In the wake of a bad news survey of a small sampling of registered Washington voters, Crosscut reported that 59 percent plan to vote for gun control Initiative 1639, bringing an immediate surge of activism among opponents of the measure.
Social media, especially Facebook pages involved in the battle to defeat the 30-page initiative, shows an intensified vigor among rights activists. They are ringing doorbells, putting up yard signs and even larger roadside posters, distributing literature and making phone-banking to reach voters.
The survey, from among 405 registered Washington voters, according to Crosscut, has a margin of error of plus/minus five percent. Even in a worst case scenario, if the survey results are correct—and a lot of gun owners do not believe that—the odds seem long against defeating the restrictive gun control measure.
Writing for the Seattle P-I.com, veteran political journalist Joel Connelly, who continues to refer to I-1639 as a “gun safety” measure, noted that the survey was taken by Stuart Elway Oct. 4-9. But this is no “safety” measure, say initiative critics. It is purely the most restrictive gun control measure faced by voters anywhere in the country, opposed by the four biggest law enforcement organizations in the state: the Washington State Patrol Troopers Association (WSPTA), Washington State Sheriff’s Association (WSSA), Washington Council of Police & Sheriffs (WACOPS) and Washington State Law Enforcement Firearms Instructors Association (WSLEFIA).
While most Washington media has suspiciously avoided sharing this information, Crosscut did mention it, but only while quoting someone else who made sure the publication knew about this.
If passed, I-1639 will prohibit sales of so-called “semiautomatic assault rifles” to young adults ages 18-20. But that broad definition includes every semiautomatic rifle ever manufactured, including popular hunting rifles and .22-caliber self-loaders.
As noted by Connelly, “It would raise the minimum age to buy a semi-automatic firearm from 18 to 21 years old. It would also require the buyer of such a gun to pass an enhanced background check similar to the one required for handguns, take a firearms training course and then wait 10 days before purchasing the weapon.”
However, not mentioned is the requirement of Section 7, on the bottom of Page 12:
“A signed application to purchase a pistol or semiautomatic assault rifle shall constitute a waiver of confidentiality and written request that the health care authority, mental health institutions, and other health care facilities release, to an inquiring court or law enforcement agency, information relevant to the applicant’s eligibility to purchase a pistol or semiautomatic assault rifle to an inquiring court or law enforcement agency.”—Initiative 1639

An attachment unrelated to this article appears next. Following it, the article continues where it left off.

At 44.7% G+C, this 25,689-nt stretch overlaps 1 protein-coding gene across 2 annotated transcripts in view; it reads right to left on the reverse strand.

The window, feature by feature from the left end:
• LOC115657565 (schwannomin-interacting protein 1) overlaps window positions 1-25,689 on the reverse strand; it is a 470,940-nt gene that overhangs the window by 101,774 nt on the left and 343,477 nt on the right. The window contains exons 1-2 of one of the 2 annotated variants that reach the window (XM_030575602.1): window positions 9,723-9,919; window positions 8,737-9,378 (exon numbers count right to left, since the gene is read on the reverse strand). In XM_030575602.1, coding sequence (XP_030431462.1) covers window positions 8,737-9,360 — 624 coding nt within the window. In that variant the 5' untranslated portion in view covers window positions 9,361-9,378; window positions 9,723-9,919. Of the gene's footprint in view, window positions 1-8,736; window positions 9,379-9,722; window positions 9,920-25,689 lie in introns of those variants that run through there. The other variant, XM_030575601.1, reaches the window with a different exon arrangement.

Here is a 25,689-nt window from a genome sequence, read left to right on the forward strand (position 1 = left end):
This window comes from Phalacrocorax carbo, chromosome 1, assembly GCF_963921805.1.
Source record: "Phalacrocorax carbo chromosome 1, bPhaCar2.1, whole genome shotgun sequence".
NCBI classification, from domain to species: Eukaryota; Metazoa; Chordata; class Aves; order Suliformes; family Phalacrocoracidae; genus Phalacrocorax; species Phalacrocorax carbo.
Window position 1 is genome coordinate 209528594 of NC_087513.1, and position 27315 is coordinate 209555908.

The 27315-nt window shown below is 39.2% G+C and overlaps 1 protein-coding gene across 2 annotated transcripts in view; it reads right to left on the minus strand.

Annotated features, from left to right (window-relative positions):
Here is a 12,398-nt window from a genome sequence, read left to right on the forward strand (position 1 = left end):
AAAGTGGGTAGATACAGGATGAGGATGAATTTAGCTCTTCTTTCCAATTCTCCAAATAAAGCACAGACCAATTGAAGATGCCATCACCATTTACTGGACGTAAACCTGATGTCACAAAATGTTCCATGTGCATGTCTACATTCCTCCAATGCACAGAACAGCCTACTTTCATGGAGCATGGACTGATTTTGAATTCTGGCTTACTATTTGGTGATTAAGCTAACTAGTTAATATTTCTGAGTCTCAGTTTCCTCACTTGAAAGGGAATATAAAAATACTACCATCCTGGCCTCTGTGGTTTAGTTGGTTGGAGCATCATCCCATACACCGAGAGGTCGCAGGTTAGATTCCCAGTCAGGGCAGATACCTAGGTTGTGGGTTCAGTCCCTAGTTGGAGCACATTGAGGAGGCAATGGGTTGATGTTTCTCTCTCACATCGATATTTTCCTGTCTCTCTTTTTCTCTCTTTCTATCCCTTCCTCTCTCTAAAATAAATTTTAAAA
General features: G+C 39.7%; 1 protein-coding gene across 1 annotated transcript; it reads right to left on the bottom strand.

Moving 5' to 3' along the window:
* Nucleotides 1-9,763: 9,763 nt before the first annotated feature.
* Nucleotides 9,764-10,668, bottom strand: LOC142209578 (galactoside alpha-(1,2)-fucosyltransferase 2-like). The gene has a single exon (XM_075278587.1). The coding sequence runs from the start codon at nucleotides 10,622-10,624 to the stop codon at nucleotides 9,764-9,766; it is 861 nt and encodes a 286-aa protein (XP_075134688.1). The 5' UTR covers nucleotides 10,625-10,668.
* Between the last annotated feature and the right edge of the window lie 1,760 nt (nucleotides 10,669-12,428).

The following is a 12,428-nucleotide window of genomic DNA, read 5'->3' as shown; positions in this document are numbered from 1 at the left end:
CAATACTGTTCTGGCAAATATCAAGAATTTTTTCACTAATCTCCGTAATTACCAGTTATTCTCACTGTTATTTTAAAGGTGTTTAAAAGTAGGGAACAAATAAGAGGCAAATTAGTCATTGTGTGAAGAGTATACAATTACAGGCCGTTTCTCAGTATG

The initiative, say critics, could also criminalize being a crime victim. If a gun is stolen or used by some “unauthorized person” to commit a crime, the owner of that gun could face felony charges if it is determined that the firearm was not stored safely.
Critics, including the National Rifle Association, contend this mandate requires gun buyers to sign away their medical privacy. They contend this constitutes a violation of the federal Health Insurance Portability and Accountability Act (HIPAA) of 1996.
Many of those same critics argue that it might violate the 14th Amendment rights of equal protection for young adults by stripping them of a right they have enjoyed for decades, since the age of majority was lowered to 18.
The ten-day waiting period is also contested by I-1639 opponents as burdensome on the exercise of a constitutionally-delineated right. They ask initiative supporters to identify any other right they would be willing to wait ten days before the government says they can exercise it.
If the measure passes, gun buyers would be warned about the “dangers” of having firearms in the home by this notice:
“CAUTION: The presence of a firearm in the home has been associated with an increased risk of death to self and others, including an increased risk of suicide, death during domestic violence incidents, and unintentional deaths to children and others.”—Initiative 1639
Buyers would be required to pay a $25 fee for the additional paperwork related to the so-called “enhanced background check” required to purchase a semi-auto rifle. Critics call this a hidden tax on the exercise of a constitutional right, akin to an unconstitutional poll tax.
Buyers would need to show proof of completing a safety course within the previous five years. Critics equate this to an unconstitutional literacy test that was once used to prevent minorities from voting.
Grassroots activists have been reminded that they have a daunting task. Ballots are appearing in mailboxes. The challenge is getting people to vote “NO” and then actually return their mail-in ballots. Their effort so far has been impressive, and some would describe it as massive. But they are up against a handful of billionaires and wealthy elitists; people they believe are convinced the constitution is for sale.